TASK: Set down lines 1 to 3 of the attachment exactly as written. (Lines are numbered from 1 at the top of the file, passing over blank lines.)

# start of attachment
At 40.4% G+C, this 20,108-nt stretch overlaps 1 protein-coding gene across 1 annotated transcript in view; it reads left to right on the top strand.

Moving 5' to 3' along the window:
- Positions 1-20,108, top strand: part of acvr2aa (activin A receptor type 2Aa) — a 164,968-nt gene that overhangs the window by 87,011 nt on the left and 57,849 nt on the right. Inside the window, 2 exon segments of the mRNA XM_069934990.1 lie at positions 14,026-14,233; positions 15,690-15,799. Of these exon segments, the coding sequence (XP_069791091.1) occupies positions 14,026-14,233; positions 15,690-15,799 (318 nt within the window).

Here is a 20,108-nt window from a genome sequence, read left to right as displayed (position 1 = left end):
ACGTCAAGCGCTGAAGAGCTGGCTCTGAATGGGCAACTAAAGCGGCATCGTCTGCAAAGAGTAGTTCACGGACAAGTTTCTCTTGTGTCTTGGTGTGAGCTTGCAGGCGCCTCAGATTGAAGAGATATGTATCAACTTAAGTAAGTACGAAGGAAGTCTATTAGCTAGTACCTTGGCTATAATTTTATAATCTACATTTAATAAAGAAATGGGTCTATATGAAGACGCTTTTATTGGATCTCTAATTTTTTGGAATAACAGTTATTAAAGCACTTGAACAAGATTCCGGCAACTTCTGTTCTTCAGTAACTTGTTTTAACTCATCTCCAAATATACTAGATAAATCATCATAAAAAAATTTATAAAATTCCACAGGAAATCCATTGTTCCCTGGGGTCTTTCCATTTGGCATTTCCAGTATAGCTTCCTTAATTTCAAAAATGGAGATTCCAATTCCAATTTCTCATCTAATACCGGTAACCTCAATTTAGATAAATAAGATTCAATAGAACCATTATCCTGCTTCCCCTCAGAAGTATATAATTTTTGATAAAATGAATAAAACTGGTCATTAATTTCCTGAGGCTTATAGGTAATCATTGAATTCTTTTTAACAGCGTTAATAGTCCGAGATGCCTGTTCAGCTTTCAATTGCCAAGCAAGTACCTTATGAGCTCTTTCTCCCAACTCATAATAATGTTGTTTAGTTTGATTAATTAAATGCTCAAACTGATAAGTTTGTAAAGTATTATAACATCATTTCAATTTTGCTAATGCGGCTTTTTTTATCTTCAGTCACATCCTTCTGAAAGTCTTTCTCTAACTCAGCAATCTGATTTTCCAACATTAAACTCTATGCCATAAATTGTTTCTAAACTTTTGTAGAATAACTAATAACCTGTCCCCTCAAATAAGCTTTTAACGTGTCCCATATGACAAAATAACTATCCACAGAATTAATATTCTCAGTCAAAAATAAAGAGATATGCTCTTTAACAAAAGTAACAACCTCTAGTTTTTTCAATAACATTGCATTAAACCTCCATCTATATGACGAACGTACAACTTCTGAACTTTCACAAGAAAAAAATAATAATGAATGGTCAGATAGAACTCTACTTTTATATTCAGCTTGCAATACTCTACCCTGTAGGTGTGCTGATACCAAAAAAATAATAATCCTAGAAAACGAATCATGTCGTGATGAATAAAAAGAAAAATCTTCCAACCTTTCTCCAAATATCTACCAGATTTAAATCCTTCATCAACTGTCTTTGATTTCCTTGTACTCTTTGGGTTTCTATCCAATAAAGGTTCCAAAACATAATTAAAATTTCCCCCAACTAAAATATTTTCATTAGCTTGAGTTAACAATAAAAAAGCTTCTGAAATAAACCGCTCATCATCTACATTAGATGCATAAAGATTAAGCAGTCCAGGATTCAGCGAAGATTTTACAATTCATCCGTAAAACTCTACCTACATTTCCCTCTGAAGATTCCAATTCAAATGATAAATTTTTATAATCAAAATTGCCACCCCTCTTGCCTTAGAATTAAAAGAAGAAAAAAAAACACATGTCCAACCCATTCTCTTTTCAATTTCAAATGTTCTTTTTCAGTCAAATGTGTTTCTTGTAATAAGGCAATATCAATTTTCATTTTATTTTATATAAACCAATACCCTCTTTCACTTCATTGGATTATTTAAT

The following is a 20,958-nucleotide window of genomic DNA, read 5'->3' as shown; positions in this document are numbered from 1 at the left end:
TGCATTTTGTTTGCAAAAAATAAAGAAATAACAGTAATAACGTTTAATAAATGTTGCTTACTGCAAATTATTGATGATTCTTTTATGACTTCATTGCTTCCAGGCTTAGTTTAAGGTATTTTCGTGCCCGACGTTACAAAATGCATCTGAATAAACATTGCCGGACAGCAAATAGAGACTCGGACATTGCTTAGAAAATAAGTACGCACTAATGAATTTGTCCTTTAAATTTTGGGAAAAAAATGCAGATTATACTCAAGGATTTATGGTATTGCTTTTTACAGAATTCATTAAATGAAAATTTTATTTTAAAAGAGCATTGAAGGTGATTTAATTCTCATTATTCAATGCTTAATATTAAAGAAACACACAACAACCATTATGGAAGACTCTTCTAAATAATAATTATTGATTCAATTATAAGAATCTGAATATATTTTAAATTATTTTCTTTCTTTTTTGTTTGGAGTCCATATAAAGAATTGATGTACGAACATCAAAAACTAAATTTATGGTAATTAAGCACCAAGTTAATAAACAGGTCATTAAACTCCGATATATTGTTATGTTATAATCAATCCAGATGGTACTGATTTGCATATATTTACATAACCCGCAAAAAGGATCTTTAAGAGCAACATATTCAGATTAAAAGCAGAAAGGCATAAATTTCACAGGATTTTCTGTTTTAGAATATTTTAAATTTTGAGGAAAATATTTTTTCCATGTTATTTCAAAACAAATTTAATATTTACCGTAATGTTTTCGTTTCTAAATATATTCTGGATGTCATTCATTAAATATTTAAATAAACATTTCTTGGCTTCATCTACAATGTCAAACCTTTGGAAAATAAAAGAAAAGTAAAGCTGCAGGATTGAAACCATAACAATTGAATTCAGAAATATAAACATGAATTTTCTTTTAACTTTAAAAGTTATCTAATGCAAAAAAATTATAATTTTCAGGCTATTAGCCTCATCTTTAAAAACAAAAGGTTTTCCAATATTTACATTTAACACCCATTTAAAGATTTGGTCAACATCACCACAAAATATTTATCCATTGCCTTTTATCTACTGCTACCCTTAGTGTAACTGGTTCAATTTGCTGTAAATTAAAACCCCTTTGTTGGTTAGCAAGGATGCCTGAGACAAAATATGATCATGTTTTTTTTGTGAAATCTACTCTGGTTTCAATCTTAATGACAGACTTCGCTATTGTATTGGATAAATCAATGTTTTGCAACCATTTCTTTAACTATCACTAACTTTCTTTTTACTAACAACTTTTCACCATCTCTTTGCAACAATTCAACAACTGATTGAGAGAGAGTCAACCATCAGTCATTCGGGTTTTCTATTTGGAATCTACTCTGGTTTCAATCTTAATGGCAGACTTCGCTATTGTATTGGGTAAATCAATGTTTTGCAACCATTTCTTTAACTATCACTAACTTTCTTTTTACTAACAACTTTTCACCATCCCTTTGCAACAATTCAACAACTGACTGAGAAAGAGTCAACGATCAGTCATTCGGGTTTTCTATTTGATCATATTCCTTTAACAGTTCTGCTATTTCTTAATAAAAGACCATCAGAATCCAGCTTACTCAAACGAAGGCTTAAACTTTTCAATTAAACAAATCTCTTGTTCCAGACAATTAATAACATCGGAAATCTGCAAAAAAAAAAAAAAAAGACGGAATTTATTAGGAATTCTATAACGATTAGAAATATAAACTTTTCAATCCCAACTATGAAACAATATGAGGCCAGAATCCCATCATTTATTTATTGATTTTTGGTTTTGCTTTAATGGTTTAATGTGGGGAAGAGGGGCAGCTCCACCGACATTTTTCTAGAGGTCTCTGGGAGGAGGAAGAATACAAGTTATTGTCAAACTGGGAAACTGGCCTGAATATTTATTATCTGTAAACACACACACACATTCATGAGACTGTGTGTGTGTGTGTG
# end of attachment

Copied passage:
At 40.4% G+C, this 20,108-nt stretch overlaps 1 protein-coding gene across 1 annotated transcript in view; it reads left to right on the top strand.

Moving 5' to 3' along the window:
- Positions 1-20,108, top strand: part of acvr2aa (activin A receptor type 2Aa) — a 164,968-nt gene that overhangs the window by 87,011 nt on the left and 57,849 nt on the right. Inside the window, 2 exon segments of the mRNA XM_069934990.1 lie at positions 14,026-14,233; positions 15,690-15,799. Of these exon segments, the coding sequence (XP_069791091.1) occupies positions 14,026-14,233; positions 15,690-15,799 (318 nt within the window).